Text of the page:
Posts Tagged: children
An anxious mind is also a beautifully creative, imaginative mind. This is a great thing, except for when that imagination and creativity is being used to imagine outcomes that feel unbearable, however unlikely they may be. These thoughts of what ‘could’ happen, drive self-talk, which in turn directs behaviour towards doing whatever is necessary to avoid a bad outcome. Hello perfectionism.
It’s a condition of entry into the human race that we’re going to make mistakes. Sometimes they will be epic. When mistakes or failure happen, there are two ways to deal with it. We can let our imperfections drive into our core like rusty nails, or we can allow ourselves to feel ‘enough’ despite them – good enough, brave enough, wise enough, strong enough – even when we stumble. There’s nothing wrong with having high standards, but the problem with perfectionism in children is that for them, enough is never enough. It’s exhausting and when perfectionism takes over, the whip-cracking chase for ‘good enough’ can feel endless – but we can change that.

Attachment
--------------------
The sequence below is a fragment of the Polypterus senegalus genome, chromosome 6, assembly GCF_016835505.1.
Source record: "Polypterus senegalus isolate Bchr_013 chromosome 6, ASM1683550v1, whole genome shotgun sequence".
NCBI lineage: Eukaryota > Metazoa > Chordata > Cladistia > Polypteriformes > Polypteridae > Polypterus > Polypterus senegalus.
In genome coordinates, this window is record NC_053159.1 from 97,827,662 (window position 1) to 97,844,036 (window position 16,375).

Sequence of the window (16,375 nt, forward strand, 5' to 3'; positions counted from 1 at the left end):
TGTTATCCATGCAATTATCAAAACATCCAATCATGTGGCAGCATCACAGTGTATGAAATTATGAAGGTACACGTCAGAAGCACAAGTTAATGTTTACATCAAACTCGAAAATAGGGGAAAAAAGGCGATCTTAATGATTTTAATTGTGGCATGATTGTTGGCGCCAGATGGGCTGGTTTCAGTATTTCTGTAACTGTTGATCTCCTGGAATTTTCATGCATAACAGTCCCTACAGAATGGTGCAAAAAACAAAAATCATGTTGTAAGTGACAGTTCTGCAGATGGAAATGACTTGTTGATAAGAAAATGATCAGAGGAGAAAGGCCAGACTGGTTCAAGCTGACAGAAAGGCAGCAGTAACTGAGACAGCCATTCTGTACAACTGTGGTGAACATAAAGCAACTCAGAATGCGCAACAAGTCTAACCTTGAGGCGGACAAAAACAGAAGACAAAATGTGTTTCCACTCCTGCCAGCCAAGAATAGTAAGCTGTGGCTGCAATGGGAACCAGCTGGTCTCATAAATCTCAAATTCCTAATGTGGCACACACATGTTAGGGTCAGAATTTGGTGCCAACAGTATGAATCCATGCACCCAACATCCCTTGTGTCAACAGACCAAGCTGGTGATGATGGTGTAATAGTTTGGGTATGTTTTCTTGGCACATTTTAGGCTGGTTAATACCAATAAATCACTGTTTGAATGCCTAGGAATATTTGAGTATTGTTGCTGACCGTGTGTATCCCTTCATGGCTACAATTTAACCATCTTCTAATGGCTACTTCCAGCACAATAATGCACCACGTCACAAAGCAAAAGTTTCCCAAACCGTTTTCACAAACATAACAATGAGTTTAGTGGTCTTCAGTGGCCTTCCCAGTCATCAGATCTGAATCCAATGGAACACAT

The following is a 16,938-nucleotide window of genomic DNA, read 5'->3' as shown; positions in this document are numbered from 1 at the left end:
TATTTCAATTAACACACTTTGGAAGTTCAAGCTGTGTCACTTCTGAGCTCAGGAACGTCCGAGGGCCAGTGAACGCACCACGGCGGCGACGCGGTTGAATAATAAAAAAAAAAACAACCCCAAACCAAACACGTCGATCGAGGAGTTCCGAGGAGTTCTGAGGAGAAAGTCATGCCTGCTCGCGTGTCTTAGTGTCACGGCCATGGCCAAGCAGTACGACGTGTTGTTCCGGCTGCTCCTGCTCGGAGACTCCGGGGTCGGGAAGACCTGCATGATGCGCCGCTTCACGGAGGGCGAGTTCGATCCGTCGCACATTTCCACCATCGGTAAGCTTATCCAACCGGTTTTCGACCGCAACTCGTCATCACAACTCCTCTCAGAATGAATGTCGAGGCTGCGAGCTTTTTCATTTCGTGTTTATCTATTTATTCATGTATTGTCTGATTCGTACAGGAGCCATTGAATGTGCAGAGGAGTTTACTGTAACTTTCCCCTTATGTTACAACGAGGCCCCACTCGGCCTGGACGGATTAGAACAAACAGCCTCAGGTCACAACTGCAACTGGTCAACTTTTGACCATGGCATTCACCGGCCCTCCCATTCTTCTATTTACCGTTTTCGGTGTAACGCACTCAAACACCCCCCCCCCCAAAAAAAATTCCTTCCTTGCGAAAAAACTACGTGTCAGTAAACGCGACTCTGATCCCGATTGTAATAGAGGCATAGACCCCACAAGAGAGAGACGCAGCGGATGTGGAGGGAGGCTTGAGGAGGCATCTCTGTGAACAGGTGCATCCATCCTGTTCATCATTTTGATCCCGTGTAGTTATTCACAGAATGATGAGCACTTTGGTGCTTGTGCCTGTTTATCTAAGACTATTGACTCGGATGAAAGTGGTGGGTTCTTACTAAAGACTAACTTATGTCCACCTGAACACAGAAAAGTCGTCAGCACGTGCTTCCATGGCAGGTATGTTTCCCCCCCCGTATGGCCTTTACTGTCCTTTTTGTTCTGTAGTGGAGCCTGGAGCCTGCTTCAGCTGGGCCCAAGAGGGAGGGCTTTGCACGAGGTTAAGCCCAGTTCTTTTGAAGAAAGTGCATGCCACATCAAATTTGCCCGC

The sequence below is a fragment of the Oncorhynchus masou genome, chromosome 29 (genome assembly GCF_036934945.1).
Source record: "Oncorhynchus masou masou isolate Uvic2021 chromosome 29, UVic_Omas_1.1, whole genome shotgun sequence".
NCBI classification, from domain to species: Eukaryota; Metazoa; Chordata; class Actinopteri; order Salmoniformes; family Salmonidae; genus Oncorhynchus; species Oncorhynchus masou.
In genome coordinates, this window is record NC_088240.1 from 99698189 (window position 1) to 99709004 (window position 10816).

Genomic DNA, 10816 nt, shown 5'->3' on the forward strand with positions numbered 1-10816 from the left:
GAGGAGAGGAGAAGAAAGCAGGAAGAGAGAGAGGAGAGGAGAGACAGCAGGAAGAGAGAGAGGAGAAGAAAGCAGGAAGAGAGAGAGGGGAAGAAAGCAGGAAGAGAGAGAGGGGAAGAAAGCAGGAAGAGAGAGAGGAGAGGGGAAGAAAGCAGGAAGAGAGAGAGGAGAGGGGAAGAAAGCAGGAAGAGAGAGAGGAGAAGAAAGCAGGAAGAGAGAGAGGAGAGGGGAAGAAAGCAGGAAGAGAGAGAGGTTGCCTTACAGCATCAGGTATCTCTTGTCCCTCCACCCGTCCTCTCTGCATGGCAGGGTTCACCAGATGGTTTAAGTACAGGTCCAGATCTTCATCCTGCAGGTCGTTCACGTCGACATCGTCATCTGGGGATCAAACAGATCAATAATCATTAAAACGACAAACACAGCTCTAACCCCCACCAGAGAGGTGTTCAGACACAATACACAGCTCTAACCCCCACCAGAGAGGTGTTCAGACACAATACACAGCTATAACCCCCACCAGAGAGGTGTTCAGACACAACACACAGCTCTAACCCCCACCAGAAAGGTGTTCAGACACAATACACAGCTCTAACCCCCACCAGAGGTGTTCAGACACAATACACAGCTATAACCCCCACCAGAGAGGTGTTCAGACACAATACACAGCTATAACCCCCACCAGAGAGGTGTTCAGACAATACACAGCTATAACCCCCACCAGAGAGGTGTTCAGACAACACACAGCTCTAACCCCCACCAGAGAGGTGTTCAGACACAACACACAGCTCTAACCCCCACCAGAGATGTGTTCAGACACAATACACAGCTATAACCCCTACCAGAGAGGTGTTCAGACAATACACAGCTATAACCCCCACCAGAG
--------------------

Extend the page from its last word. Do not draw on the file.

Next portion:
I’m often asked by parents how they can help their children to be more resilient and less vulnerable to mental health problems. Although we can’t stop all mental health problems, we can help children and young people to develop habits that build their wellbeing and resilience. But, these habits can’t exist on their own. They need to grow out of strong, supportive, nurturing relationships that children can develop with their parents, caregivers and teachers.